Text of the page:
In his budget speech, the finance minister Arun Jaitley limited all such deductions (for self occupied as well as other homes financed through home loans) to Rs 2 lakh. This has basically ensured that the market for homes to be create a tax deduction has now effectively come to an end.

This is another factor which has basically ensured that the demand for finished homes as well as under-construction property has come down dramatically during the first five months of this year.

Regular readers would know that I have been recommending this for a few years now. In an era of exceptionally high home prices, why should the government be encouraging people to buy homes in order to benefit from a massive tax deduction. Also, those who buy more than one home, aren’t exactly poor. Hence, why pander them like this? So, finally after many years this anomaly has thankfully been done away with.

This brings us to the last and the most important point of the piece. While, the sales and prospective sales of real estate have come down dramatically, what has the impact been on the prices front?

The National Housing Bank relaunched its real estate index RESIDEX yesterday. As per the press release: “NHB RESIDEX for January-March,2017 revealed that price indices for residential properties based on actual market prices for ongoing construction prices have increased over the previous quarter in 24 of the 47 cities covered in the Index including in Jaipur, Chennai, Lucknow, Guwahati, Howrah, Hyderabad, Bidhannagar etc. In Delhi, Faridabad, Chandigarh, Patna and Nashik etc, prices have come down.”

What this tells us is that the broader trend in prices across India hasn’t gone anywhere post demonetisation. On the whole prices haven’t changed much What does this tell us? It tells us that builders have great staying power. The amount of money that they have made and stashed away in the real estate bull run between 2002 and 2011, allows them a tremendous staying power.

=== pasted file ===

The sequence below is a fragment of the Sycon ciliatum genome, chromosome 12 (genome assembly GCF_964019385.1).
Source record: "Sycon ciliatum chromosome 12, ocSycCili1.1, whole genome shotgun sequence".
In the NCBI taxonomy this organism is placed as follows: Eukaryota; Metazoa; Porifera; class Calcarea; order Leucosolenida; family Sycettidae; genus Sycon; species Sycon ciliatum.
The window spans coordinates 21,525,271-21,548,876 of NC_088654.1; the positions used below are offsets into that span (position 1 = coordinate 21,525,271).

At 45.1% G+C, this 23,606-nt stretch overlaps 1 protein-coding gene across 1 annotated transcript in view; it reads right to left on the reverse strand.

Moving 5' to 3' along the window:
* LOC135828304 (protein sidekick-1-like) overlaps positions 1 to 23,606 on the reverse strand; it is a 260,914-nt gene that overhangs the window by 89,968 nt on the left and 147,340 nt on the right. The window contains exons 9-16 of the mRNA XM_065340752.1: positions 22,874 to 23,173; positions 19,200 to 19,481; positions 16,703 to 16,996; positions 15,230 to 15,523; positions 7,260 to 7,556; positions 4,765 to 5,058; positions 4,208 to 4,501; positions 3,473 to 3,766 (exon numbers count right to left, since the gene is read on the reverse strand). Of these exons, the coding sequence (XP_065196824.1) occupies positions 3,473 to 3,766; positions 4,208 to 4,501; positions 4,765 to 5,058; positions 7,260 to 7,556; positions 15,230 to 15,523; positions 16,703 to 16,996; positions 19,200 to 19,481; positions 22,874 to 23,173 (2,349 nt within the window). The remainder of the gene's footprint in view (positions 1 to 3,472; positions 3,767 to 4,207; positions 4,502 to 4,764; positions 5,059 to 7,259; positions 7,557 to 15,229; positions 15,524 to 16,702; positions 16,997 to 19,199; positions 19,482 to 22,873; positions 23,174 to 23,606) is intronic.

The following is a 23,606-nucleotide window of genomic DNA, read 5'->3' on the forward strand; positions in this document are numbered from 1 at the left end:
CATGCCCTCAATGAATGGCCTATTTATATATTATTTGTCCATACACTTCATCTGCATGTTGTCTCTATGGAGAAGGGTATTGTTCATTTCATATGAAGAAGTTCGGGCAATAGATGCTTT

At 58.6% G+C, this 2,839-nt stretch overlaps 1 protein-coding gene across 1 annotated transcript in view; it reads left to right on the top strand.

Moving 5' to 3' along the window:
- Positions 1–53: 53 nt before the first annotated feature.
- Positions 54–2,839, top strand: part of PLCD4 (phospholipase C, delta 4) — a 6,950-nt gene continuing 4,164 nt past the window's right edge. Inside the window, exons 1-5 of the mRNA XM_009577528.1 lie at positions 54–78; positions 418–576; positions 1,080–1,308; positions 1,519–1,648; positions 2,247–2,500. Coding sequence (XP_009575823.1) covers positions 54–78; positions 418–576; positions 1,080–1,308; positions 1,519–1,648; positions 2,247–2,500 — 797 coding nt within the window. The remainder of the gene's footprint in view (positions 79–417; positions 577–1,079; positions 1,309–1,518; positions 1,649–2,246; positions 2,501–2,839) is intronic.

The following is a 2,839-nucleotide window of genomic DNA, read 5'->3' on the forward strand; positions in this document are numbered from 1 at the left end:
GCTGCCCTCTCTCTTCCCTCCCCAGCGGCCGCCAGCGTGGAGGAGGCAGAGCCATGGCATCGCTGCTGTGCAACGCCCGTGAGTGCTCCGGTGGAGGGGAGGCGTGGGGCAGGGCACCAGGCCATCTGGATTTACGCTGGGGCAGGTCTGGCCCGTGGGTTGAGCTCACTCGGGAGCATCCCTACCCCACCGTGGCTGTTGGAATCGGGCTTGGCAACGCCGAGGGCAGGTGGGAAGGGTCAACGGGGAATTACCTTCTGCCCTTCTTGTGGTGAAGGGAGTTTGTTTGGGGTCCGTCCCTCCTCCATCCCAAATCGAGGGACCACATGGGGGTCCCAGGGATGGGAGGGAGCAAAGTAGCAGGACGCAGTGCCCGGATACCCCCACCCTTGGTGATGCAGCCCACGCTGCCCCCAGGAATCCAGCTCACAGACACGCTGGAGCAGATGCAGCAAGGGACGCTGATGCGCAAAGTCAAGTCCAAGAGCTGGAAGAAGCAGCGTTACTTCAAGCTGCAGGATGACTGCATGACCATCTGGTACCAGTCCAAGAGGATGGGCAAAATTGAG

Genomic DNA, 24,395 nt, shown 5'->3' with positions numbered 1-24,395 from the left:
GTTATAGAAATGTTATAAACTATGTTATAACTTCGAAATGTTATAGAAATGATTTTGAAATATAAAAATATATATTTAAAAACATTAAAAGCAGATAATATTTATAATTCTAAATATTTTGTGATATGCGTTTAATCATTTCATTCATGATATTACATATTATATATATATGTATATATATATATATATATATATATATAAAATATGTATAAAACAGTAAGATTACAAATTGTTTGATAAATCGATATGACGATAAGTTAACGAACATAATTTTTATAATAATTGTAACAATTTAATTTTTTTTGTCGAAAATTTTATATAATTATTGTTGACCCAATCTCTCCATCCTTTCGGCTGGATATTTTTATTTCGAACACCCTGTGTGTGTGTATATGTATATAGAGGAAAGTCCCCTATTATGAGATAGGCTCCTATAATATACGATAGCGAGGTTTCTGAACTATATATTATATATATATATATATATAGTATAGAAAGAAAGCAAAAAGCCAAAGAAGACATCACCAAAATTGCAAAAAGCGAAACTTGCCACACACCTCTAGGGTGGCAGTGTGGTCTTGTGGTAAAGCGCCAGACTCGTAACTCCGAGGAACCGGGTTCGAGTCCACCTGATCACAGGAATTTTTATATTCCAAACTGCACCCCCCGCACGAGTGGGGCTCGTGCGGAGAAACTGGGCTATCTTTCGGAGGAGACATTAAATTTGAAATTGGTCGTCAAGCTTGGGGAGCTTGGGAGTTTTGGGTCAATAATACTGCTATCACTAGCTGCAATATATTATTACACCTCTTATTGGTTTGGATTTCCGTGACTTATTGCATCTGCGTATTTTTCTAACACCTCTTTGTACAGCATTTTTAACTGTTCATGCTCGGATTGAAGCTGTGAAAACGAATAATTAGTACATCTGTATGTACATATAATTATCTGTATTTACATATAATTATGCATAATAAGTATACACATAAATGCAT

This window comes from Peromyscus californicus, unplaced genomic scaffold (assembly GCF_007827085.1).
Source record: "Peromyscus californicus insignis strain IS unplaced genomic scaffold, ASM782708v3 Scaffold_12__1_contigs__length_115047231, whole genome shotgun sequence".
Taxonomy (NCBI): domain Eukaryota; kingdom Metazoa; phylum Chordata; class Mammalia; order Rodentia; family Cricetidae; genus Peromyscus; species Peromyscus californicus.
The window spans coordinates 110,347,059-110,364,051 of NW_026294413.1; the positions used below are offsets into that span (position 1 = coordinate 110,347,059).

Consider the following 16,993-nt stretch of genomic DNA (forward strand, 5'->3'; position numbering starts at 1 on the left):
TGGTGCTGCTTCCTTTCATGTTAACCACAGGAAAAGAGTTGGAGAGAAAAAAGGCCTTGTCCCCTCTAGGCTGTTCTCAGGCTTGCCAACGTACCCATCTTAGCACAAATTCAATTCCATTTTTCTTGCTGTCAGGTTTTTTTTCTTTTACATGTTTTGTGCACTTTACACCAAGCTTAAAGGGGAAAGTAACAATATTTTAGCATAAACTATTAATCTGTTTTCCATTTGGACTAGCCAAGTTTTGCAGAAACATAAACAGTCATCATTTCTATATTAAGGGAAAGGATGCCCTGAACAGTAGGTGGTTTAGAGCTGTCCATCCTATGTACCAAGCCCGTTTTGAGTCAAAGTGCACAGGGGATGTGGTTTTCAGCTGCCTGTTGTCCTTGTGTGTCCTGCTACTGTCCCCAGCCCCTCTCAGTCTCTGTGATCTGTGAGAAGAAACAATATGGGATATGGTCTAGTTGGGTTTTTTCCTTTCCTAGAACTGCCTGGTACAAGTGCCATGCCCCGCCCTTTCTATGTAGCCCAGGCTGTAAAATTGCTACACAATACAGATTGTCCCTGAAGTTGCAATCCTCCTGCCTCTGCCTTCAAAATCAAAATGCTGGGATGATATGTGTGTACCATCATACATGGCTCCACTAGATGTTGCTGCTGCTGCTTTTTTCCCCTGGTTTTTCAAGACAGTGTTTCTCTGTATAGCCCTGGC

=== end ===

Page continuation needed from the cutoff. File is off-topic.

Also, many real estate companies are fronts for politicians and there is no point for them in annoying politicians by cutting prices and selling homes. Instead of selling homes at lower prices, the builders would rather sit on it, and which is what they are doing.

The trouble with this is that the longer they do this, the longer the time correction of prices will last i.e. the prices may not go down in nominal terms, but if we take inflation into account over the years, they would have gone down substantially.

The thing is that this time correction is not enough. If the real estate market has to revive, actual real estate prices need to fall. Yeah, I know I have been repeating this like a cuckoo clock over the years, but that is the only way out of the mess that prevails.

Postscript: In the next edition of the Vivek Kaul Letter, I will be discussing the newly launched NHB RESIDEX index in detail. For the first time, there is some detailed price data that has been made available across multiple cities. And that should make for an interesting piece of analysis and reading. Do keep a lookout.

The column originally appeared on Equitymaster on July 11, 2017.

 

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About vivekkaul
Vivek Kaul is a writer who has worked at senior positions with the Daily News and Analysis(DNA) and The Economic Times, in the past. He is the author of the Easy Money trilogy. Easy Money: The Greatest Ponzi Scheme Ever and How It Is Set to Destroy the Global Financial System , the latest book in the trilogy has just been published. The first two books in the trilogy were published in November 2013 and July 2014 respectively. Both the books were bestsellers on Amazon.com and Amazon.in. Currently he works as an economic commentator and writes regular columns for www.firstpost.com. He is also the India editor of The Daily Reckoning newsletter published by www.equitymaster.com. His writing has appeared across various other publications in India. These include The Times of India, Business Standard,Business Today, Business World, The Hindu, The Hindu Business Line, Indian Management, The Asian Age, Deccan Chronicle, Forbes India, Mutual Fund Insight, The Free Press Journal, Quartz.com, DailyO.in, Business World, Huffington Post and Wealth Insight. In the past he has also been a regular columnist for www.rediff.com. He has lectured at IIM Bangalore, IIM Indore, TA PAI Institute of Management and the Alliance University (Bangalore). He has also taught a course titled Indian Economy to the PGPMX batch of IIM Indore. His areas of interest are the intersection between politics and economics, the international financial crisis, personal finance, marketing and branding, and anything to do with cinema and music. He can be reached at vivek.kaul@gmail.com